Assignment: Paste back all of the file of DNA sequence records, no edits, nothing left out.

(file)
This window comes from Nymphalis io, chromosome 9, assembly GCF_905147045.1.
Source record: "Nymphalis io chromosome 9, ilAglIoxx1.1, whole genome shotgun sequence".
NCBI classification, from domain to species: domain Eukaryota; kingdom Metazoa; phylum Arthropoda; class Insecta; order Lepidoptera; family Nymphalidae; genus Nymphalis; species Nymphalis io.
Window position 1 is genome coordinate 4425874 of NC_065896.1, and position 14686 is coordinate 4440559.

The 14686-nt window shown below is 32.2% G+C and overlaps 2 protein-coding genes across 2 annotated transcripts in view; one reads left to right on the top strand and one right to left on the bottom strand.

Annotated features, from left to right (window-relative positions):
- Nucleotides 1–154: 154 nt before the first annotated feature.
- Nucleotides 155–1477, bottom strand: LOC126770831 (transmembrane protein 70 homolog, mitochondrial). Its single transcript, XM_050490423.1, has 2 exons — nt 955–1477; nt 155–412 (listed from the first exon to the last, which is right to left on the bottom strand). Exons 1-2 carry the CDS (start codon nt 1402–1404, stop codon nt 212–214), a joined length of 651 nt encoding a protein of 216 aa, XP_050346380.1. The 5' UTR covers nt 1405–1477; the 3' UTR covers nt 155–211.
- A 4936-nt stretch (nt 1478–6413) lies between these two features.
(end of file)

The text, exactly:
This window comes from Nymphalis io, chromosome 9, assembly GCF_905147045.1.
Source record: "Nymphalis io chromosome 9, ilAglIoxx1.1, whole genome shotgun sequence".
NCBI classification, from domain to species: domain Eukaryota; kingdom Metazoa; phylum Arthropoda; class Insecta; order Lepidoptera; family Nymphalidae; genus Nymphalis; species Nymphalis io.
Window position 1 is genome coordinate 4425874 of NC_065896.1, and position 14686 is coordinate 4440559.

The 14686-nt window shown below is 32.2% G+C and overlaps 2 protein-coding genes across 2 annotated transcripts in view; one reads left to right on the top strand and one right to left on the bottom strand.

Annotated features, from left to right (window-relative positions):
- Nucleotides 1–154: 154 nt before the first annotated feature.
- Nucleotides 155–1477, bottom strand: LOC126770831 (transmembrane protein 70 homolog, mitochondrial). Its single transcript, XM_050490423.1, has 2 exons — nt 955–1477; nt 155–412 (listed from the first exon to the last, which is right to left on the bottom strand). Exons 1-2 carry the CDS (start codon nt 1402–1404, stop codon nt 212–214), a joined length of 651 nt encoding a protein of 216 aa, XP_050346380.1. The 5' UTR covers nt 1405–1477; the 3' UTR covers nt 155–211.
- A 4936-nt stretch (nt 1478–6413) lies between these two features.